Posts

September 13, 2014

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2:31 PM | Chinook in the upper Elwha
The National Park Service reported three Chinook salmon have already found there way into the upper Elwha, upstream of Glines Canyon Dam. The last of the dam, on the Olympic Peninsula salmon river, came down last month: Following an observation by a fisheries biologist and member of the Lower Elwha Klallam Tribe of a possible ...Continue reading ‘Chinook in the upper Elwha’ »

September 12, 2014

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6:59 PM | Saving a Sea of Strange
By Jason Bittel Coral is weird stuff. Reefs can stretch for miles, but the actual animal (yes, coral’s an animal) is pretty tiny—a single polyp attaching itself to other polyps to form massive undersea ecosystems. Coral have tentacles, mouths, and exoskeletons. Some look like fans. Some look like trees. Others look like brains. And they range from the rock-hard to the soft and slimy. But many of the 6,000-plus coral species have at least one […]
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5:46 PM | Research Recap: This Week in EPA Science
By Kacey Fitzpatrick One thing I’ve learned since starting work here at EPA is that we love to use acronyms. I even keep a running list in my notebook which I sometimes discretely check mid-conversation. For example, I work in EPA ORD IOAA Comms (translation: Environmental Protection Agency, Office of Research and Development, Immediate Office […]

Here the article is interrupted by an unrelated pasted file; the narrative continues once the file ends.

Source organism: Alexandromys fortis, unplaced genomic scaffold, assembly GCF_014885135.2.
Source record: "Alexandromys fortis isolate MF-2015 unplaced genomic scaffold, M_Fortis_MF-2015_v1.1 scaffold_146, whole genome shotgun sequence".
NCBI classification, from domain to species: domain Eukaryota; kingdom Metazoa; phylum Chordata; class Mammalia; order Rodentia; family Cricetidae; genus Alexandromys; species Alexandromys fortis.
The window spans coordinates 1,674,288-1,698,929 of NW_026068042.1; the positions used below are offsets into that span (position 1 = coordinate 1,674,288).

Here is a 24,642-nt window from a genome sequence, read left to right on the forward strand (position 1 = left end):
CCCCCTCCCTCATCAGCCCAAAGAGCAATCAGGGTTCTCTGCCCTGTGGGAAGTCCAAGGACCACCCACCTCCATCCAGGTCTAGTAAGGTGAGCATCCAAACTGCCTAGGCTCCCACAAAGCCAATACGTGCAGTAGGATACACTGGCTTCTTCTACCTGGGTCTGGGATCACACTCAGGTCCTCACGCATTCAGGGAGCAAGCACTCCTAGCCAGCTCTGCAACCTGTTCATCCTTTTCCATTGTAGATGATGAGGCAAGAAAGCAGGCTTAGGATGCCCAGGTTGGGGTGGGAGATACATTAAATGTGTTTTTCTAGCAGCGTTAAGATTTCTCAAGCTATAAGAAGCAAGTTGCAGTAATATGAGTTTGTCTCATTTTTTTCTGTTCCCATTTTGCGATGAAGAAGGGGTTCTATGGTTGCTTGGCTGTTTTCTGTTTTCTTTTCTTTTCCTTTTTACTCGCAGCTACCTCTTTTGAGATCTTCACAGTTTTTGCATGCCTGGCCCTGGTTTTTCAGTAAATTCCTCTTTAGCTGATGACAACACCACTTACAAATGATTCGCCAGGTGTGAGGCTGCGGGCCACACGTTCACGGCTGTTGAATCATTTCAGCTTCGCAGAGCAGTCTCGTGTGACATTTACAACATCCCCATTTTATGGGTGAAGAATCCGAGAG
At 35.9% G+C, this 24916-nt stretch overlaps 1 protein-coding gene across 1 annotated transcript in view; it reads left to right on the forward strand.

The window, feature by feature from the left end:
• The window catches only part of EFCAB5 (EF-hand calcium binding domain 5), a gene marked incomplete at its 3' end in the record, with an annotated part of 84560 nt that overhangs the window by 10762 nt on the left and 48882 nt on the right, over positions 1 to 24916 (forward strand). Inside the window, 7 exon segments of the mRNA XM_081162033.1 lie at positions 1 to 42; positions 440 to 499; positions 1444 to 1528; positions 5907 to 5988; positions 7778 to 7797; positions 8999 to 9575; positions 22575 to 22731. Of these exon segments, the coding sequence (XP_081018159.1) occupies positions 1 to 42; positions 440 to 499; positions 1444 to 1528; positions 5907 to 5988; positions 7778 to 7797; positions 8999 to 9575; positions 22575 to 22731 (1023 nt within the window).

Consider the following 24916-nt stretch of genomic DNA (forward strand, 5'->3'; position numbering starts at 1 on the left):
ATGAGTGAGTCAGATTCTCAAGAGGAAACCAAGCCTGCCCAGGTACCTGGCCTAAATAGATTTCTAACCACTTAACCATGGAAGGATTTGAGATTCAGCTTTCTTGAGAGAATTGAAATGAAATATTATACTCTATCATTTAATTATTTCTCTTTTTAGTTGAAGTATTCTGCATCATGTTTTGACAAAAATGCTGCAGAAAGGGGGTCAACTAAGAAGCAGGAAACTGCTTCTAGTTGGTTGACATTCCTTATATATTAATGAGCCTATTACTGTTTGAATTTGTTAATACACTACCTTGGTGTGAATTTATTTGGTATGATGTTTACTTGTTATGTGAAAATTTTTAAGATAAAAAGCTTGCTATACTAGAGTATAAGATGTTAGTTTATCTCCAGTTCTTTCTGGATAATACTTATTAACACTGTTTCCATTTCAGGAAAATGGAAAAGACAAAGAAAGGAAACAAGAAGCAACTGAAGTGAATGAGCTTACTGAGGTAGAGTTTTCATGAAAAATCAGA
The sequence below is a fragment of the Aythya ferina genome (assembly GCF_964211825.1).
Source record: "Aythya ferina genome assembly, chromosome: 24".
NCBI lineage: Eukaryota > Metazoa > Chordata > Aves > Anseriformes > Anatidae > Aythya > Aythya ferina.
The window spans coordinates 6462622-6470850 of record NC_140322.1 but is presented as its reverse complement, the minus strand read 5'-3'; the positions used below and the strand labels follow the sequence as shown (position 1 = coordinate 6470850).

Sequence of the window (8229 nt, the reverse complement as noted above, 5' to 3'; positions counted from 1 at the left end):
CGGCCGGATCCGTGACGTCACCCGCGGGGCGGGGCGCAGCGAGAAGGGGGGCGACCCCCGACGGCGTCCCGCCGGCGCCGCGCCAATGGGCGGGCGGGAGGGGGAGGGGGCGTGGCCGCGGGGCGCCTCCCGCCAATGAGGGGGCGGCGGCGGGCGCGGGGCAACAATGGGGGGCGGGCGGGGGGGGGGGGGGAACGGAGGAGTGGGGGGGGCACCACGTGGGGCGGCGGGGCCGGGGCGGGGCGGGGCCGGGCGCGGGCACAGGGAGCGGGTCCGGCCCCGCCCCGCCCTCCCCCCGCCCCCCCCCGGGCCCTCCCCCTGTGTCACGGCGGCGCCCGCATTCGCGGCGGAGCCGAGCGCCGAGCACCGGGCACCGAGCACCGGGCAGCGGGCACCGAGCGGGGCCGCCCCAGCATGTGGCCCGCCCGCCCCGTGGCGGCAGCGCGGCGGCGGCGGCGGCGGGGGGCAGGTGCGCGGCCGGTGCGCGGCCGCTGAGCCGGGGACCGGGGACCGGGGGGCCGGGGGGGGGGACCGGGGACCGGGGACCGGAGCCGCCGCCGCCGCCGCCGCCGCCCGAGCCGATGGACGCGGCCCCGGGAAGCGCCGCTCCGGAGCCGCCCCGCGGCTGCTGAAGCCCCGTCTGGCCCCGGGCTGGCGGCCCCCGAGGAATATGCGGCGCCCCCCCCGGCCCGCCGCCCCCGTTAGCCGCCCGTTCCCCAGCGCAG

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3:39 PM | DNA origami
DNA origami are self-assembling biochemical structures that are made up of two types of DNA. To make DNA origami, researchers begin with a biologically derived strand of DNA called the scaffold strand. Then they design customized synthetic strands of DNA, called staple strands. Each staple strand is made up of a specific sequence designed to pair with specific subsequences on the scaffold strand.Staple strands are introduced into a solution containing the scaffold strand, and the solution is […]
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2:30 PM | Canada Lynx Protections Slink into New Mexico
By Susan Cosier The Fish and Wildlife Service announced yesterday that it will protect the Canada lynx in New Mexico. Yay! The big cat—which lives in forested areas of Canada (duh), New England, the Northwest, and the Rockies down to New Mexico—is now considered "threatened" throughout the Lower 48. The agency, however, did not designate any critical habitat for the species in the southern Rockies or New England. This means hunting the animal […]
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2:00 PM | Coastal Cleanup 2014: Taming Beach Trash